Teacher Ken’s post over at DailyKos today was the right message for me to hear right now. I’m facing down the prospect of preschool for my son, and I live in a town where education = competition. The pointy campanile on the UCBerkeley campus rises above the city like a lighthouse, a warning to every parent that you better get your kid into the best preschool, elementary school, middle school, and high school, or else your beloved offspring will be dashed on the rocks of mediocrity or worse. The waiting lists, the interviews, and the sense of competition have left me paralyzed.
It is all so foreign to me and my own upbringing, and I am having trouble reconciling this mad push for academic accomplishment at earlier and earlier ages with my desire to give my son a childhood filled with fun and enchantment.
Teacher Ken mirrors my concerns:
Our children no longer know how to play, except in structured environments established by adults. Part of early childhood, and even preadolescence as a whole used to involve children making up their own games with their own rules, learning how to cooperate, why they needed rules, and all of that. I think that many of the behavior problems I encounter in our high school is because the teens are now trying to make up for having missed that experience earlier.
My shoulders slump when I think of the battery of government-mandated tests that my son will endure year after year, tests that suck the life out of teachers and their curricula. Teacher Ken continues:
The entire approach of the past few decades, supposedly offering more “rigor” has not proven efficacious. Each time another set of reforms fails to deliver the promised elixir of Lake Woebegon results (all children above average is not, after all, that far from 100% proficient by 2014 as required by NCLB) the inclination of our political elites has been to demand even more “rigor” and “accountability.” Doing the same stupidity with even more fervor in no way lessens the stupidity.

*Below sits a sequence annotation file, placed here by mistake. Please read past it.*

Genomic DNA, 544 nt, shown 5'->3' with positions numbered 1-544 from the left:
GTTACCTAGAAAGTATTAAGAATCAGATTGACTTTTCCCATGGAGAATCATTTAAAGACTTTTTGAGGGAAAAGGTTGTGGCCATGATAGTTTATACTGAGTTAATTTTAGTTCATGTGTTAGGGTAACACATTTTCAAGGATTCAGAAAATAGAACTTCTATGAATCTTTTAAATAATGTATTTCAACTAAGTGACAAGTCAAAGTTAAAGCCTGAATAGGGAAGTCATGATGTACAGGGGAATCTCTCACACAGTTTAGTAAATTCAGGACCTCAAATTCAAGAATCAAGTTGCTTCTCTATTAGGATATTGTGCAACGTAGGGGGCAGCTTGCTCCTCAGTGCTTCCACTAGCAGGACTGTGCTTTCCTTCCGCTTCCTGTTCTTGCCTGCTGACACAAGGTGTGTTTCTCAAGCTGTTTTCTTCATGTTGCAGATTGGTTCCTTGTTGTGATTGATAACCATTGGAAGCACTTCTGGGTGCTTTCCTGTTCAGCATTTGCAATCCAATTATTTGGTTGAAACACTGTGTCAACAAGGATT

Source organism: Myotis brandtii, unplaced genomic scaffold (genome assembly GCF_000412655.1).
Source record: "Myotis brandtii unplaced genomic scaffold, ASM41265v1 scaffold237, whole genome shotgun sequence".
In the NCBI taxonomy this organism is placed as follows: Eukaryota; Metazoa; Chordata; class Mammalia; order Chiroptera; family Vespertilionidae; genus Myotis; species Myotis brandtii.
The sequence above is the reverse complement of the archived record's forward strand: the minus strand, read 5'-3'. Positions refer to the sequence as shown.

A few years back I read some articles on the Waldorf education system, including this one in the Atlantic Monthly. In many ways, Waldorf is the antithesis to today’s education trends. It’s the “slow food movement” in a fast food world.
Beau Leonhart, who has taught math for twenty-two years at the Marin Academy, a non-Waldorf high school in California, and her husband, James Shipman, also a long-time teacher at Marin, have found that Waldorf graduates tend to exhibit unusually long attention spans. Shipman says, “Waldorf kids aren’t the ones out the door when the bell rings. They’re the ones who tend to linger, who want to carry on a conversation. If anything, they’re a little slower, because they’re thinking about it.” Leonhart adds, “If they can’t do it one way, they’ll go at it from another angle.” Shipman, who teaches aikido, among other subjects, told me, “In thirteen years I’ve had two black belts, both Waldorf kids. They know the meaning of focus and discipline.”
When I read this, I was teaching in a public magnet school that attracted lots of Waldorf kids. The qualities mentioned in the quote above really did set those kids apart in my school, and spurred my curiosity about the Waldorf philosophy. While I’m no Waldorf cheerleader, I appreciate the thoughtfulness behind their approach, in stark contrast to the knee-jerk education reforms rammed through by ambitious, impatient politicians.
I hope I have the fortitude to make choices for my son that don’t come from a place of panic. How awful to think the rat race begins at 2 now. My son’s no rat. And at this age, he’s running for sheer pleasure.